Terror at Home

The assassination of William McKinley by an anarchist… was still fresh in the minds of the US Justice Dept.  The triumph of the Bolsheviks in 1917 prompted radicals in America to step up their campaign of violence.  Anarchists agitated through organized labor and started a campaign of violence not seen since the end of the Civil War.

Domestic enemies everywhere

Domestic enemies everywhere

April, May, and June of 1919 was a time of terror… from a foreign threat hiding among us.  Eastern European radicals first sent 30 letter bombs to businessmen and law enforcement officers  around the country, killing two people.  In June, the anarchists struck again, placing packaged bombs at the homes of government officials, including Attorney General, A. Mitchell Palmer.  Two more people were killed- flyers were distributed around the country declaring war on capitalism.  The American people demanded action.


Palmer responded by setting into motion… the newly created investigative bureau, headed by 24 year old J. Edgar Hoover.  The orders were simple- find the radicals, arrest and deport them.  Hoover launched sweeping raids in 23 states.  Over 3000 people were arrested, many without warrants or indictments.  Communist organizers, Eastern Europeans, and union agitators were targeted.  As the raids grew in intensity, critics emerged to challenge their constitutionality.  By 1920, the public seemed to lose interest in combating the terror threat posed by the anarchists.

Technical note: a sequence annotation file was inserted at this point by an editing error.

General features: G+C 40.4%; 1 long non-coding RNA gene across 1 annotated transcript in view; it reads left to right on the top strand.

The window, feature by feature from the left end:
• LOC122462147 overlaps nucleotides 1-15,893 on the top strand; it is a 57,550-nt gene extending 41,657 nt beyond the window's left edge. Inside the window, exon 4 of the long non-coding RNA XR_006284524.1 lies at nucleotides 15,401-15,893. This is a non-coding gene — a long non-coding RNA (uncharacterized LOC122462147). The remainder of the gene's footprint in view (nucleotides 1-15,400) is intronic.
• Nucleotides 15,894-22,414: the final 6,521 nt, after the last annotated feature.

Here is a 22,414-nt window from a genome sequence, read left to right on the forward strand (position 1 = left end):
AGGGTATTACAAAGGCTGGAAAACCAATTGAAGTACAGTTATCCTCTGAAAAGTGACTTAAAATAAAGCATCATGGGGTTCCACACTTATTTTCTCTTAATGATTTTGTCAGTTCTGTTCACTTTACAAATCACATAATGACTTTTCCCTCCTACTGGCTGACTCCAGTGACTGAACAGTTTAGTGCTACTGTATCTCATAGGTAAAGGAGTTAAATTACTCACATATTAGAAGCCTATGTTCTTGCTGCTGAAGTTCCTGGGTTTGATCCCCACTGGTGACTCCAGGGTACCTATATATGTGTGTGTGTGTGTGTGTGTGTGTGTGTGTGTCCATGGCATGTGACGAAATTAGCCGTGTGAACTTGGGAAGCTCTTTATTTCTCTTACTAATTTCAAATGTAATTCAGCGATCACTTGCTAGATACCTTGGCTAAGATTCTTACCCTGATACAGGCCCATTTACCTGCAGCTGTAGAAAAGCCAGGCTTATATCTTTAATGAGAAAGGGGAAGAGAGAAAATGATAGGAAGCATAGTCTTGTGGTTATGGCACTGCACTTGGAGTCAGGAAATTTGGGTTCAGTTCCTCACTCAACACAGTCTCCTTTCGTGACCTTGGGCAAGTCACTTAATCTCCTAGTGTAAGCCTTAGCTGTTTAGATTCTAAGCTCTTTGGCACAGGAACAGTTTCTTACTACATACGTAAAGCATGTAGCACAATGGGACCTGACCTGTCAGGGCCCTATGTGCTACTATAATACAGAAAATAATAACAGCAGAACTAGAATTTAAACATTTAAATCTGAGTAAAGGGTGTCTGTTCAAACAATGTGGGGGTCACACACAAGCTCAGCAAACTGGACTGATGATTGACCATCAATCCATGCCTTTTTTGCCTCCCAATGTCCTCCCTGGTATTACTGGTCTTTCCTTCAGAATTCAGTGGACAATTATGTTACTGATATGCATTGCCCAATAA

Palmer once was considered a Presidential hopeful… but the raids ultimately cost him his political career.  American public opinion turned against the heavy handed tactics of Hoover’s FBI, despite the threat still posed by anarchists.  This was clearly on display during the trial of Sacco and Vanzetti in 1920- Two self-confessed anarchists tried for murder and robbery, and public opinion was decidedly against the government’s case.   The violence continued with little public outcry….





Filed under Ephemera, News

2 responses to “Terror at Home

  1. Crazy era to research. I think the radicals mere in the minority, and unfortunately folks like Eugene Debs got caught in the crossfire. I did a class on the labor movements one semester. very good stuff, learned a lot.

  2. Terry M Gresham

    Reblogged this on It's History, Folks.

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